After the record-breaking global temperatures noted in 2010, Chip Knappenberger treated us to his Cherry-Picker’s Guide to Temperature Trends. It was a follow-up to his earlier Cherry-Picker’s Guide to Temperature Trends.
As a cherry-picker’s guide, it’s outstanding; those who want to characterize temperature trends based on an agenda rather than hard science will find what they’re looking for. But as an appraisal of actual temperature trends, it leaves a lot to be desired. The main conclusion is unchanged from his original post:
But I conclude that my original article’s summary remains applicable:
What I can say for certain, is that the recent behavior of global temperatures demonstrates that global warming is occurring at a much slower rate than that projected by the ensemble of climate models, and that global warming is most definitely not accelerating.
I too haven’t seen any evidence that over the last 30 years global warming has accelerated (except in the UAH lower-troposphere data, but that evidence is scant). But what about that claim of “a much slower rate than that projected by the ensemble of climate models” — a claim which is characterized as “for certain”?
The claim seems to be based on this graph:
which is an updated version of this graph from the original cherry-picker’s guide:
The dots mark linear-regression trend estimates, with filled circles indicating statistically significant trends and open circles non-significant trends. The updated graph plots trends from January of the start year to December 2010, the original version shows trends from September of the start year to August of 2009.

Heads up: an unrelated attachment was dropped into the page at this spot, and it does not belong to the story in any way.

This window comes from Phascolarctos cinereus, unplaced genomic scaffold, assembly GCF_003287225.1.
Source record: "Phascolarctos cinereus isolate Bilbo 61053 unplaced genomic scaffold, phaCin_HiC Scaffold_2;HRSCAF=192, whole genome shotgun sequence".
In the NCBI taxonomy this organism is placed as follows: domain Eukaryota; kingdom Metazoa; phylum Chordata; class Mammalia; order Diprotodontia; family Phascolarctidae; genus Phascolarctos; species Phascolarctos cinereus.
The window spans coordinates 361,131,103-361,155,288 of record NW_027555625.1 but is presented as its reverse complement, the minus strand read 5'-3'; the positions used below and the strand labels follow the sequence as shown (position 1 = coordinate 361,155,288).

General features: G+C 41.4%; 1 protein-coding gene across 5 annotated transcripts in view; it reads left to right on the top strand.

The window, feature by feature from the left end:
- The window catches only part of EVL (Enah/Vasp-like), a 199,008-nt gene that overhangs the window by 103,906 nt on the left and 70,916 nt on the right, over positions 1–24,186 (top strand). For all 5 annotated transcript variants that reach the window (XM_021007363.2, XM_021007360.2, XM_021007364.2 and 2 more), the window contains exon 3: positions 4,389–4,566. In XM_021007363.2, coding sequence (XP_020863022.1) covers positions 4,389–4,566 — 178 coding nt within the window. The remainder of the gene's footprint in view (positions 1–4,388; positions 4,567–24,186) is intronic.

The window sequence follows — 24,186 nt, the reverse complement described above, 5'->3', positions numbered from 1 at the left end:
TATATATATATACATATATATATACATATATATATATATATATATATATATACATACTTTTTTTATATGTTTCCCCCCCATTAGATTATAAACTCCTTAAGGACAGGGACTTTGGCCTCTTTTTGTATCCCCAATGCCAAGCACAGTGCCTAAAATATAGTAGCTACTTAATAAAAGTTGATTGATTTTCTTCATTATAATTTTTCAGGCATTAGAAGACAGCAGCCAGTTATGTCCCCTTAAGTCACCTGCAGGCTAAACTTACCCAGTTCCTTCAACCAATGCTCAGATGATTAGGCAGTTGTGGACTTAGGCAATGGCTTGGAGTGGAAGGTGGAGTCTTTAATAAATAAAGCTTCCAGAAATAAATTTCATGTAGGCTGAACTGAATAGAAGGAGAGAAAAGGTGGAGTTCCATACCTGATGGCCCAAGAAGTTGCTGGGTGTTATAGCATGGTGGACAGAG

Note that the original graph shows a number of statistically significant negative trends, although all of them cover less than 10 years. Note also that in the update, those statistically singificant short-term trends are absent (except for the 9-year HadCRU trend). Perhaps Chip should have thought about why that is, and why it makes for a superior cherry-picker’s guide, but a poor characterization of actual temperature trend.
You may already have guessed that Knappenberger used monthly data — which shows very strong autocorrelation — but didn’t compensate for autocorrelation. So, his indications of “statistically significant” are, well, not. He does mention in the update that he omits this factor.
But let’s get to the heart of the matter. Are the observed trends really “a much slower rate than that projected by the ensemble of climate models — for certain”? Instead of just plotting trend estimates of observed data, let’s put some 95% confidence intervals on them. I’ll omit the compensation for autocorrelation, but use annual rather than monthly data so the estimates will be pretty good. Here’s the result for data from NASA GISS (plotted in red), compared to the actual mean trend from the given start years of the AR4 model runs (plotted in black) (click the graph for a larger, clearer view):
Gosh. Suddenly that “much slower rate” no longer seems “for certain.”
But wait! There’s more! There’s uncertainty not just in the observed trend, but in the model estimates as well! Let’s add the 90% coverage region (from 5% to 95%) for the spread of individual model runs:
Gosh. Suddenly that “much slower rate” is definitely NOT “for certain.” In fact, it’s not even plausible.